Self-contained Shiny app

This creates a dedicated Docker container that has all the libraries, files and scripts necessary to run your Shiny app. This example uses a local Dockerfile to install the libraries you need, but in addition also copies your Shiny app scripts so its all self-contained and portable.

The Shiny app can then be deployed on new instances.

In summary:

  1. Create a Dockerfile including copying the Shiny app into the Docker image
  2. Use build triggers or docker_build() to create and push your Shiny image to Google container registry
  3. Start up a Shiny templated Google Compute Engine VM calling your custom Shiny image
  4. Enjoy your Shiny app

Once built, you can deploy straight from the Container Registry, so not necessarily needing steps 1 and 2.

Google Container Registry - Build Triggers

You can use build triggers from Google Container Registry to build the docker image.

This is typically done by pushing up to a GitHub repository with your Dockerfile, which triggers a build. You can then construct the name of this docker image directly using gce_tag_container, for use in a Shiny templated gce_vm call.

Create a Dockerfile in build folder, including copying the Shiny app into the Docker image

The Dockerfile includes a COPY command to copy necessary Shiny files such as ui.R and server.R into the Docker image.

The Shiny app example below is the googleAuthR demo app, and the build directory can be found via: get_dockerfolder("shiny-googleAuthRdemo")

The COPY command copies from a folder in the same location as the Dockerfile, and then places it within the /srv/shiny-server/ folder which is the default location for Shiny apps. This location means that the Shiny app will be avialable at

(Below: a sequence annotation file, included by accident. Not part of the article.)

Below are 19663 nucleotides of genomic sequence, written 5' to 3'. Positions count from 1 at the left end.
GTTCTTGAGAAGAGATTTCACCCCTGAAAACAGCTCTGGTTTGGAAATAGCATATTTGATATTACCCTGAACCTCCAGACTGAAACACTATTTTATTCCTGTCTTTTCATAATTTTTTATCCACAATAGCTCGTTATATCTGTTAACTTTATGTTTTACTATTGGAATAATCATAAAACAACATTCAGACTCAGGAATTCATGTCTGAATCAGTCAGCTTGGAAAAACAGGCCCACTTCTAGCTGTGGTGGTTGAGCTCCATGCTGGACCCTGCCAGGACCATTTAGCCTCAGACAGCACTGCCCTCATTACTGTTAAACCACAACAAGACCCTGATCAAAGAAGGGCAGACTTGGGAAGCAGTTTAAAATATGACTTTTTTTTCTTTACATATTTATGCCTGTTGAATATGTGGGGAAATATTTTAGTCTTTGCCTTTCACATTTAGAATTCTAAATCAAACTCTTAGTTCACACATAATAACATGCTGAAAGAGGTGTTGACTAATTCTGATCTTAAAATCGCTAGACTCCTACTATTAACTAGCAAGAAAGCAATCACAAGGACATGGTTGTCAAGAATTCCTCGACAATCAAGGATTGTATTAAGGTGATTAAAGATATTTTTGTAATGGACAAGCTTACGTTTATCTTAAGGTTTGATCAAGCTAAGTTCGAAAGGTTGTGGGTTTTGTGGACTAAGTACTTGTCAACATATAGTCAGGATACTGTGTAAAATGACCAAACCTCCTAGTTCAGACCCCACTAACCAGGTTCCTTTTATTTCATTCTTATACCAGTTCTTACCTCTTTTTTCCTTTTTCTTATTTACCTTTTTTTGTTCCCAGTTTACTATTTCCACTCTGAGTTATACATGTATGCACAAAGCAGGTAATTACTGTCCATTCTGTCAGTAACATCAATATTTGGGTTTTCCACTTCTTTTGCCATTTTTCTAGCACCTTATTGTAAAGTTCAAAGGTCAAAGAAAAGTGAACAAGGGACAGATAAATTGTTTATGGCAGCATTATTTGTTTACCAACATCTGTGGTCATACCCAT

The example Dockerfile above installs googleAuthR from CRAN, googleID from GitHub and a Debian dependency for googleAuthR that is needed, libssl-dev via apt-get. Modify this for your own needs.

Public Docker images

The FROM field could be a previously made image you or someone else has already created, allowing you to layer on top. The above example is available via a public Google Continer Registry window, made for this purpose, which you can see here:

The shiny-googleauthrdemo is the Dockerfile above - the name for this can be created via the gce_tag_container() function:

gce_tag_container("shiny-googleauthrdemo", project = "gcer-public")

This can then be added to your Dockerfile:

Hopefully more images can be added in the future, along with community contributions. They are rebuilt every commit to the googleComputeEngineR GitHub repo.

Create your Shiny app and place in subfolder of your build folder

Once you have the Dockerfile, place it into a folder with this structure alongside your Shiny app:

|- /appname/
   |- ui.R
   |- server.R
| Dockerfile

The file structure for this build is then:

Build your Shiny app Docker image

You have a few options here:

  • Build the Dockerfile image by pushing up to a GitHub repo with a set up build trigger
  • Build locally or within a custom GCE image using docker_build
  • Use a premade Shiny app that someone else has created

Building images may take 10mins or so, especially if its the first layer of the image.

Start up a Shiny templated Google Compute Engine VM with your custom image

Start up a Shiny templated image, which makes sure the right ports are open etc. but also supply the dynamic_image argument pointing at the Docker image you have built in previous step.

Re-deploy already built Shiny app to another VM

Now you have a built app, you can deploy it to other instances simply by specifying the build shiny image. If using the recommended Build trigger method, you can specify development or production folders in your GitHub repository. You will need to restart a Shiny VM to load the latest build.

Tidy up

Clean up the VMs to avoid unnecessary costs: